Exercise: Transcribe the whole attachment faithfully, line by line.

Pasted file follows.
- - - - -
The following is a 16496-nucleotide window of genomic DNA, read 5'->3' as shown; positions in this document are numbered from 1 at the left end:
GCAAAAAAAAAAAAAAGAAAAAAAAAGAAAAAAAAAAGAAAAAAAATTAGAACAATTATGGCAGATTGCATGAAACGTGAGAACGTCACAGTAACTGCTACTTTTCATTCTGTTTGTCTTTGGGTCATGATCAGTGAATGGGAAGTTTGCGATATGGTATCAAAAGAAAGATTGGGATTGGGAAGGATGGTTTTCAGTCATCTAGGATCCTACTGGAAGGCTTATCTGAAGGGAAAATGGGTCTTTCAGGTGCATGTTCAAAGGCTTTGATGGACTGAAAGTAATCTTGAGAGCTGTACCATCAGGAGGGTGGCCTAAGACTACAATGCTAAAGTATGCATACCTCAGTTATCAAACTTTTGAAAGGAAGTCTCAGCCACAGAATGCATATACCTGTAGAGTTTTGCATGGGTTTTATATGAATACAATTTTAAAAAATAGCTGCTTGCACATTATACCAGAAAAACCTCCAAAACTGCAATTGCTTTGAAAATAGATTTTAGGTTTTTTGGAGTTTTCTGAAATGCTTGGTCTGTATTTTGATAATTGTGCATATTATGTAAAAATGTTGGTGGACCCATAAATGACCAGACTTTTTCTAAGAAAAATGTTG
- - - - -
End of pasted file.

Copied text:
The following is a 16496-nucleotide window of genomic DNA, read 5'->3' as shown; positions in this document are numbered from 1 at the left end:
GCAAAAAAAAAAAAAAGAAAAAAAAAGAAAAAAAAAAGAAAAAAAATTAGAACAATTATGGCAGATTGCATGAAACGTGAGAACGTCACAGTAACTGCTACTTTTCATTCTGTTTGTCTTTGGGTCATGATCAGTGAATGGGAAGTTTGCGATATGGTATCAAAAGAAAGATTGGGATTGGGAAGGATGGTTTTCAGTCATCTAGGATCCTACTGGAAGGCTTATCTGAAGGGAAAATGGGTCTTTCAGGTGCATGTTCAAAGGCTTTGATGGACTGAAAGTAATCTTGAGAGCTGTACCATCAGGAGGGTGGCCTAAGACTACAATGCTAAAGTATGCATACCTCAGTTATCAAACTTTTGAAAGGAAGTCTCAGCCACAGAATGCATATACCTGTAGAGTTTTGCATGGGTTTTATATGAATACAATTTTAAAAAATAGCTGCTTGCACATTATACCAGAAAAACCTCCAAAACTGCAATTGCTTTGAAAATAGATTTTAGGTTTTTTGGAGTTTTCTGAAATGCTTGGTCTGTATTTTGATAATTGTGCATATTATGTAAAAATGTTGGTGGACCCATAAATGACCAGACTTTTTCTAAGAAAAATGTTG